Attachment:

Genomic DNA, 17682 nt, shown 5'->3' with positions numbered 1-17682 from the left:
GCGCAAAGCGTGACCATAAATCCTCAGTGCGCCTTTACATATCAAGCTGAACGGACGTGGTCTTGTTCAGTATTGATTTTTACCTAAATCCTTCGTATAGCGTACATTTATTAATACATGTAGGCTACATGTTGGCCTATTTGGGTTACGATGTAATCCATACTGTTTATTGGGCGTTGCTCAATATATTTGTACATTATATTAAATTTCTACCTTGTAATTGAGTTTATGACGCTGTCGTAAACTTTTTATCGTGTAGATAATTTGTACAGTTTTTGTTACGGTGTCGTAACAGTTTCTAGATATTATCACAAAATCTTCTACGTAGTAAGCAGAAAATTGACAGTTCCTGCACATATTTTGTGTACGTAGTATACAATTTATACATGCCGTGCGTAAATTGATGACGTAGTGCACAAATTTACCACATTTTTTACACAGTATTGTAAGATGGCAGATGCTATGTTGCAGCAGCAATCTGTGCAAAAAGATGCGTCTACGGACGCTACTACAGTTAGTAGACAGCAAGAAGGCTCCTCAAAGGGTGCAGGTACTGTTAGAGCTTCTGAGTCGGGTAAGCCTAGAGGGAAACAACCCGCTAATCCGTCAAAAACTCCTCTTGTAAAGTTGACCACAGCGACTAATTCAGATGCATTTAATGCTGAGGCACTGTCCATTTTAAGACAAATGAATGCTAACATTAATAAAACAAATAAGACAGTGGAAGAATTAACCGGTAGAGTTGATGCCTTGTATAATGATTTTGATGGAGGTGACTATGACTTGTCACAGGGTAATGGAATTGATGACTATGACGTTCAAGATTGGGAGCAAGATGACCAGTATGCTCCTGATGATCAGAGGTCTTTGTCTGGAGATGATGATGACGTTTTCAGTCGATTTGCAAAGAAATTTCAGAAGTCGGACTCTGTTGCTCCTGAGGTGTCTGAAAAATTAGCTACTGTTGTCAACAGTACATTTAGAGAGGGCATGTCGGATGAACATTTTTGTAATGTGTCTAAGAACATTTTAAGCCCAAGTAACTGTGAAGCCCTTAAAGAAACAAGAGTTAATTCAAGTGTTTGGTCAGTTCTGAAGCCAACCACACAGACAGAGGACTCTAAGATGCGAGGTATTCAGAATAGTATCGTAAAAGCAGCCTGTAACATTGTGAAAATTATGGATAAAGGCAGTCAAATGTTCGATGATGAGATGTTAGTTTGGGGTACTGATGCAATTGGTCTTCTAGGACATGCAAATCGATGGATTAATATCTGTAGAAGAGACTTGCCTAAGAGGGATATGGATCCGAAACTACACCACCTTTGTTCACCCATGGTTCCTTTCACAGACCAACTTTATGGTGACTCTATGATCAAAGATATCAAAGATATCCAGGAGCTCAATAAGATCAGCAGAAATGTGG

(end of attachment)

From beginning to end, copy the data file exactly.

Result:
Genomic DNA, 17682 nt, shown 5'->3' with positions numbered 1-17682 from the left:
GCGCAAAGCGTGACCATAAATCCTCAGTGCGCCTTTACATATCAAGCTGAACGGACGTGGTCTTGTTCAGTATTGATTTTTACCTAAATCCTTCGTATAGCGTACATTTATTAATACATGTAGGCTACATGTTGGCCTATTTGGGTTACGATGTAATCCATACTGTTTATTGGGCGTTGCTCAATATATTTGTACATTATATTAAATTTCTACCTTGTAATTGAGTTTATGACGCTGTCGTAAACTTTTTATCGTGTAGATAATTTGTACAGTTTTTGTTACGGTGTCGTAACAGTTTCTAGATATTATCACAAAATCTTCTACGTAGTAAGCAGAAAATTGACAGTTCCTGCACATATTTTGTGTACGTAGTATACAATTTATACATGCCGTGCGTAAATTGATGACGTAGTGCACAAATTTACCACATTTTTTACACAGTATTGTAAGATGGCAGATGCTATGTTGCAGCAGCAATCTGTGCAAAAAGATGCGTCTACGGACGCTACTACAGTTAGTAGACAGCAAGAAGGCTCCTCAAAGGGTGCAGGTACTGTTAGAGCTTCTGAGTCGGGTAAGCCTAGAGGGAAACAACCCGCTAATCCGTCAAAAACTCCTCTTGTAAAGTTGACCACAGCGACTAATTCAGATGCATTTAATGCTGAGGCACTGTCCATTTTAAGACAAATGAATGCTAACATTAATAAAACAAATAAGACAGTGGAAGAATTAACCGGTAGAGTTGATGCCTTGTATAATGATTTTGATGGAGGTGACTATGACTTGTCACAGGGTAATGGAATTGATGACTATGACGTTCAAGATTGGGAGCAAGATGACCAGTATGCTCCTGATGATCAGAGGTCTTTGTCTGGAGATGATGATGACGTTTTCAGTCGATTTGCAAAGAAATTTCAGAAGTCGGACTCTGTTGCTCCTGAGGTGTCTGAAAAATTAGCTACTGTTGTCAACAGTACATTTAGAGAGGGCATGTCGGATGAACATTTTTGTAATGTGTCTAAGAACATTTTAAGCCCAAGTAACTGTGAAGCCCTTAAAGAAACAAGAGTTAATTCAAGTGTTTGGTCAGTTCTGAAGCCAACCACACAGACAGAGGACTCTAAGATGCGAGGTATTCAGAATAGTATCGTAAAAGCAGCCTGTAACATTGTGAAAATTATGGATAAAGGCAGTCAAATGTTCGATGATGAGATGTTAGTTTGGGGTACTGATGCAATTGGTCTTCTAGGACATGCAAATCGATGGATTAATATCTGTAGAAGAGACTTGCCTAAGAGGGATATGGATCCGAAACTACACCACCTTTGTTCACCCATGGTTCCTTTCACAGACCAACTTTATGGTGACTCTATGATCAAAGATATCAAAGATATCCAGGAGCTCAATAAGATCAGCAGAAATGTGG